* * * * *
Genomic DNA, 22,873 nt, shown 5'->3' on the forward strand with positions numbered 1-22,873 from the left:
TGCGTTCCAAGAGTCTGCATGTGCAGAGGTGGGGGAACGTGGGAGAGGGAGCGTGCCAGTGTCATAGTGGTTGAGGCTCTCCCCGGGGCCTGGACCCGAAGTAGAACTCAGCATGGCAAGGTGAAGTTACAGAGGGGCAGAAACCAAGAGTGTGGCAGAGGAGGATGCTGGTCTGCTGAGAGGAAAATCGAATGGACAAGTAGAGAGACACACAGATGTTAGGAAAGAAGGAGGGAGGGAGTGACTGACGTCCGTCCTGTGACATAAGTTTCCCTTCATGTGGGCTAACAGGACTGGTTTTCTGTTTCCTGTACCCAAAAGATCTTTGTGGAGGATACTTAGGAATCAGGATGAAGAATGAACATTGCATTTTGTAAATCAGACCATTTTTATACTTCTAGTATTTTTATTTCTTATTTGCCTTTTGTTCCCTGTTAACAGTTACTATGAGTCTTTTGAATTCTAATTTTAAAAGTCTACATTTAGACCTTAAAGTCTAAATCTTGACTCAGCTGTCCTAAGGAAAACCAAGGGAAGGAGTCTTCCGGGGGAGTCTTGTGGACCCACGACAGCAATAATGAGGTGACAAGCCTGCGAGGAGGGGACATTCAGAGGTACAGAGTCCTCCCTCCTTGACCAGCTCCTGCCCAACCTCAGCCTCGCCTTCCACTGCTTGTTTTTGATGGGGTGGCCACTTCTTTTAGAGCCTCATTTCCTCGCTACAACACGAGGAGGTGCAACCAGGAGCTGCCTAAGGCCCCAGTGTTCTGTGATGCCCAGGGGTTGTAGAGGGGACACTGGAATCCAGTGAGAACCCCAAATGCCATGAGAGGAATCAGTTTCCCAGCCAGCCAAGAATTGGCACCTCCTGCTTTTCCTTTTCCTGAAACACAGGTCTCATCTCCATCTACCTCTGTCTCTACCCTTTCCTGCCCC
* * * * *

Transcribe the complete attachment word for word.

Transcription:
Genomic DNA, 22,873 nt, shown 5'->3' on the forward strand with positions numbered 1-22,873 from the left:
TGCGTTCCAAGAGTCTGCATGTGCAGAGGTGGGGGAACGTGGGAGAGGGAGCGTGCCAGTGTCATAGTGGTTGAGGCTCTCCCCGGGGCCTGGACCCGAAGTAGAACTCAGCATGGCAAGGTGAAGTTACAGAGGGGCAGAAACCAAGAGTGTGGCAGAGGAGGATGCTGGTCTGCTGAGAGGAAAATCGAATGGACAAGTAGAGAGACACACAGATGTTAGGAAAGAAGGAGGGAGGGAGTGACTGACGTCCGTCCTGTGACATAAGTTTCCCTTCATGTGGGCTAACAGGACTGGTTTTCTGTTTCCTGTACCCAAAAGATCTTTGTGGAGGATACTTAGGAATCAGGATGAAGAATGAACATTGCATTTTGTAAATCAGACCATTTTTATACTTCTAGTATTTTTATTTCTTATTTGCCTTTTGTTCCCTGTTAACAGTTACTATGAGTCTTTTGAATTCTAATTTTAAAAGTCTACATTTAGACCTTAAAGTCTAAATCTTGACTCAGCTGTCCTAAGGAAAACCAAGGGAAGGAGTCTTCCGGGGGAGTCTTGTGGACCCACGACAGCAATAATGAGGTGACAAGCCTGCGAGGAGGGGACATTCAGAGGTACAGAGTCCTCCCTCCTTGACCAGCTCCTGCCCAACCTCAGCCTCGCCTTCCACTGCTTGTTTTTGATGGGGTGGCCACTTCTTTTAGAGCCTCATTTCCTCGCTACAACACGAGGAGGTGCAACCAGGAGCTGCCTAAGGCCCCAGTGTTCTGTGATGCCCAGGGGTTGTAGAGGGGACACTGGAATCCAGTGAGAACCCCAAATGCCATGAGAGGAATCAGTTTCCCAGCCAGCCAAGAATTGGCACCTCCTGCTTTTCCTTTTCCTGAAACACAGGTCTCATCTCCATCTACCTCTGTCTCTACCCTTTCCTGCCCC